It is interesting to note that studies with the sophisticated analysis that econo- mists can now do, have shown that even those micro-gifts that become aggregate sums have a tremendous impact on the well-being of the economies, such as the Mexican economy. For instance, in one study it was shown that the injection of two billion dollars, as a result of remittances, increased the output of production in Mexico by four billion dollars and increased income in Mexico to approximately 2.2 percent of total income, and resulted in the creation of 325,225 potential jobs (“All in the Family” 2004). In other words, there can be one job created for every $4,400 of the money sent back home by immigrants.

Remittances have a definite impact on economies and well-being, and the capitalists are ready now to capitalize on this. When I look at the issue of gift giv- ing and where progressive movements are in the theoretical development of such experiences, what we see is that the experience of gift giving comes from homes that send, comes from decisions of consensus, comes from decisions in which men and women decide who emigrates and who makes the decisions as how to invest when that money is received. These good people who give have the values associated with a gift economy, which are the values of mothering, nurturing and giving, but their actions are meaningless unless they are infused with the experience of those who are exploited and oppressed, because that is what gives us direction. It is the difference between the mothering and the nurturing described by the Cardinal Ratzinger in Rome (see Paola Melchiori’s article in this volume), that character- izes women, and the nurturing and caring that is being done by immigrants all over the world of their families and which is a direct result of the experience of exploitation and oppression, and how to resist, how to construct communities, how to really live in the practical terms of globalization from below.

Maria Jimenez lives in Houston, Texas and has worked with the Latino community in the non-profit sector over the past 20 years. She has developed human rights moni- toring and documentation methodology and trained community groups in human rights monitoring and documentation. She has also written numerous articles on international migration issues. She has received many awards for her work including the Humanitarian Award from the Mickey Leland Centre, Texas Southern University in 2004, and the Community Leadership Award from the Houston Peace and Justice Centre in 2005.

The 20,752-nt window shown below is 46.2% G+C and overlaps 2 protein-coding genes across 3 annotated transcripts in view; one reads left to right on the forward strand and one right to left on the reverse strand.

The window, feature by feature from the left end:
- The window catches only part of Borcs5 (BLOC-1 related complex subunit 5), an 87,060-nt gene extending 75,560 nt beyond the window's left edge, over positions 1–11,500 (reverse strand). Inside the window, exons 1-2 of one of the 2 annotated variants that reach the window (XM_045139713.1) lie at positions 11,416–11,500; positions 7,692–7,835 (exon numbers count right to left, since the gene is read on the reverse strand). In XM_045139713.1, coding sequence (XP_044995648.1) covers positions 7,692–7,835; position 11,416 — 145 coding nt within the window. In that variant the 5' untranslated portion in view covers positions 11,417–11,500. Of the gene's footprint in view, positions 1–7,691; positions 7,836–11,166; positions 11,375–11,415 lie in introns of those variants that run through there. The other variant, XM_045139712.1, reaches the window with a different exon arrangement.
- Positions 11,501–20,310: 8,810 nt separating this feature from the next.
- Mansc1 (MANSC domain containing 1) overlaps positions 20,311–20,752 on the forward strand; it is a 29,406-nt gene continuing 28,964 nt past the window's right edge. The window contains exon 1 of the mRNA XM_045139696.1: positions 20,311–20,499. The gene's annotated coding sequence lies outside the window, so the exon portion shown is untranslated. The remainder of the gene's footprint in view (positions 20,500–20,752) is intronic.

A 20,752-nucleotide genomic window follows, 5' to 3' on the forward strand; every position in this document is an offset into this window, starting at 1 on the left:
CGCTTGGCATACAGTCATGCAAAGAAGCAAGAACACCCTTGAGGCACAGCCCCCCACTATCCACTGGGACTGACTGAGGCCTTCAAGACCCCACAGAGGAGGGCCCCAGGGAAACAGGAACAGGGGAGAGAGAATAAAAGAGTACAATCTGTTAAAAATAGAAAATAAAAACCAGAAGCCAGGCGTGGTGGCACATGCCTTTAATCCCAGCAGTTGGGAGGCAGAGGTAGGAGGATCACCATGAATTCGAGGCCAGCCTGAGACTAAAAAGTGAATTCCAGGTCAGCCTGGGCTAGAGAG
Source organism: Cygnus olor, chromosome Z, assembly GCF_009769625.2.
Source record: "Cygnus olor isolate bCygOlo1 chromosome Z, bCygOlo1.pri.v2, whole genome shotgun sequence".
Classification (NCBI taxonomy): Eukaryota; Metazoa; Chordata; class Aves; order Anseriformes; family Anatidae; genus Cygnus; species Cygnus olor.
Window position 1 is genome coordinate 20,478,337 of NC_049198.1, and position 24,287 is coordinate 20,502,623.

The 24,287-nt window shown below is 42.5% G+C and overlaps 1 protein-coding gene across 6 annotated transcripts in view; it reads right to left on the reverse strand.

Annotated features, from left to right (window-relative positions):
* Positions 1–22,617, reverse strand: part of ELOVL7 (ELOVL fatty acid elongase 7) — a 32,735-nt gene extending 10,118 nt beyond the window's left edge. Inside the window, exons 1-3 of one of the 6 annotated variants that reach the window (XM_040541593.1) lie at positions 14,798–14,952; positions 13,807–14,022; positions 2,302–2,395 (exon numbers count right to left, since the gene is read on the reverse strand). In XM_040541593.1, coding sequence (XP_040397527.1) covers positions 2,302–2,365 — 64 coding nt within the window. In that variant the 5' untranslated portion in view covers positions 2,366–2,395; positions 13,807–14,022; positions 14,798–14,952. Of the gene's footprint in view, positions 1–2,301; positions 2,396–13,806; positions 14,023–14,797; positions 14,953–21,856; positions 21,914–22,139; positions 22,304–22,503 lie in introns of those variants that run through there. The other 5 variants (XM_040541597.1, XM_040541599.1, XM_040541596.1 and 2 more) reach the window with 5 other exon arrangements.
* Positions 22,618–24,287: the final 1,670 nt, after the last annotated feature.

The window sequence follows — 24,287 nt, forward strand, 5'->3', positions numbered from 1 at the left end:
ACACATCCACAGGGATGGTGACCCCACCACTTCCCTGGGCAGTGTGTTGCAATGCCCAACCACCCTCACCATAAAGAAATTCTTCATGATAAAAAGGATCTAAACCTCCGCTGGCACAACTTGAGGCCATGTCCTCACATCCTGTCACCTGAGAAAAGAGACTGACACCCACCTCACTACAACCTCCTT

AlarcŪn, Rafael. 2000, September. “The Development of Hometown Associations in the United States and the Use of Social Remittances in Mexico.” Departamento de Estudios Sociales, El Colegio de la Frontera Norte. Online: http://www.thedialogue. org/publications/alarcon.pdf.

“All in the Family: Latin America’s Most Important Financial Flow.” 2004, January. Re- port of the Inter-American Dialogue Task Force on Remittances. Online: http://www. thedialogue.org/publications/country_studies/remittances/all_family.pdf.

“Importance of Remittances in Houshold Income.” 1998. Newsletter of the National Board on Population of Mexico.

Orozco, Manuel. 2003, September. “Hometown Associations and Their Present and Future Partnerships: New Development Opportunities(?)” A Report Commissioned by the U.S. International Development Bank. Online: http://www.thedialogue.org/publica- tions/country_studies/remittances/HTA_final.pdf.

Suro, Roberto. “Remittance Senders and Receivers: Tracking the Transnational Channels.” 2003, November 24. Pew Hispanic Center Reports and Factsheets. Online: http://pe- whispanic.org/reports/report.php?ReportID=23.